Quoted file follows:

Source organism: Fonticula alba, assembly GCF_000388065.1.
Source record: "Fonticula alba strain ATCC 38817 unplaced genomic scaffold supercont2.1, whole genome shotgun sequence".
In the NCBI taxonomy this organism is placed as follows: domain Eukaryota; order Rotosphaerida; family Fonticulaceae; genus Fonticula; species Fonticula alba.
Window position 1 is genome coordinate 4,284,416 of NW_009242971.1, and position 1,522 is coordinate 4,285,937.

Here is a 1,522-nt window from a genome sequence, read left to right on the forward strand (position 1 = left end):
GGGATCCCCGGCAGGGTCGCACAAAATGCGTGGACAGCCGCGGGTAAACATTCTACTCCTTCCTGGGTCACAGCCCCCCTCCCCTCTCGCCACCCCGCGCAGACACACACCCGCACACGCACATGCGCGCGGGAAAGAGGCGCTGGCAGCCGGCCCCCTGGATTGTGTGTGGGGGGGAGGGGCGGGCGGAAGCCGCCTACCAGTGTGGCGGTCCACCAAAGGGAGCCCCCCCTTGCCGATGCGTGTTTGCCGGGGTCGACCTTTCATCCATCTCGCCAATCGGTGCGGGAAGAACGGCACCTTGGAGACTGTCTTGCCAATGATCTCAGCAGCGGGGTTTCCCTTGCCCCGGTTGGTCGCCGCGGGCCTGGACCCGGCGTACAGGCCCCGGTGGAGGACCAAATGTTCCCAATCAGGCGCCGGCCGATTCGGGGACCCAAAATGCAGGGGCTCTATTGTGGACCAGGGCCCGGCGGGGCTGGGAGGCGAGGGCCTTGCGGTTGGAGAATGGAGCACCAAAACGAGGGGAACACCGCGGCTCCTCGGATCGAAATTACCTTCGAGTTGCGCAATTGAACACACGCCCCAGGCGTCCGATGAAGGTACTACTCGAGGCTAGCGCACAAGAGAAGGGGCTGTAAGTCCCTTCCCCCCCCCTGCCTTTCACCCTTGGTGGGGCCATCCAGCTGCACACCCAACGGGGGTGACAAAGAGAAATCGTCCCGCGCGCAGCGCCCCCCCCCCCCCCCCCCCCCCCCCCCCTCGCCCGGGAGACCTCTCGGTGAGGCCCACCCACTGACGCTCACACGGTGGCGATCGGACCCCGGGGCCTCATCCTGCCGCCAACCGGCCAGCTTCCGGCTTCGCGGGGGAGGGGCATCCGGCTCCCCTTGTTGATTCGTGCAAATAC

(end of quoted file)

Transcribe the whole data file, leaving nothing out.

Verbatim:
Source organism: Fonticula alba, assembly GCF_000388065.1.
Source record: "Fonticula alba strain ATCC 38817 unplaced genomic scaffold supercont2.1, whole genome shotgun sequence".
In the NCBI taxonomy this organism is placed as follows: domain Eukaryota; order Rotosphaerida; family Fonticulaceae; genus Fonticula; species Fonticula alba.
Window position 1 is genome coordinate 4,284,416 of NW_009242971.1, and position 1,522 is coordinate 4,285,937.

Here is a 1,522-nt window from a genome sequence, read left to right on the forward strand (position 1 = left end):
GGGATCCCCGGCAGGGTCGCACAAAATGCGTGGACAGCCGCGGGTAAACATTCTACTCCTTCCTGGGTCACAGCCCCCCTCCCCTCTCGCCACCCCGCGCAGACACACACCCGCACACGCACATGCGCGCGGGAAAGAGGCGCTGGCAGCCGGCCCCCTGGATTGTGTGTGGGGGGGAGGGGCGGGCGGAAGCCGCCTACCAGTGTGGCGGTCCACCAAAGGGAGCCCCCCCTTGCCGATGCGTGTTTGCCGGGGTCGACCTTTCATCCATCTCGCCAATCGGTGCGGGAAGAACGGCACCTTGGAGACTGTCTTGCCAATGATCTCAGCAGCGGGGTTTCCCTTGCCCCGGTTGGTCGCCGCGGGCCTGGACCCGGCGTACAGGCCCCGGTGGAGGACCAAATGTTCCCAATCAGGCGCCGGCCGATTCGGGGACCCAAAATGCAGGGGCTCTATTGTGGACCAGGGCCCGGCGGGGCTGGGAGGCGAGGGCCTTGCGGTTGGAGAATGGAGCACCAAAACGAGGGGAACACCGCGGCTCCTCGGATCGAAATTACCTTCGAGTTGCGCAATTGAACACACGCCCCAGGCGTCCGATGAAGGTACTACTCGAGGCTAGCGCACAAGAGAAGGGGCTGTAAGTCCCTTCCCCCCCCCTGCCTTTCACCCTTGGTGGGGCCATCCAGCTGCACACCCAACGGGGGTGACAAAGAGAAATCGTCCCGCGCGCAGCGCCCCCCCCCCCCCCCCCCCCCCCCCCCCTCGCCCGGGAGACCTCTCGGTGAGGCCCACCCACTGACGCTCACACGGTGGCGATCGGACCCCGGGGCCTCATCCTGCCGCCAACCGGCCAGCTTCCGGCTTCGCGGGGGAGGGGCATCCGGCTCCCCTTGTTGATTCGTGCAAATAC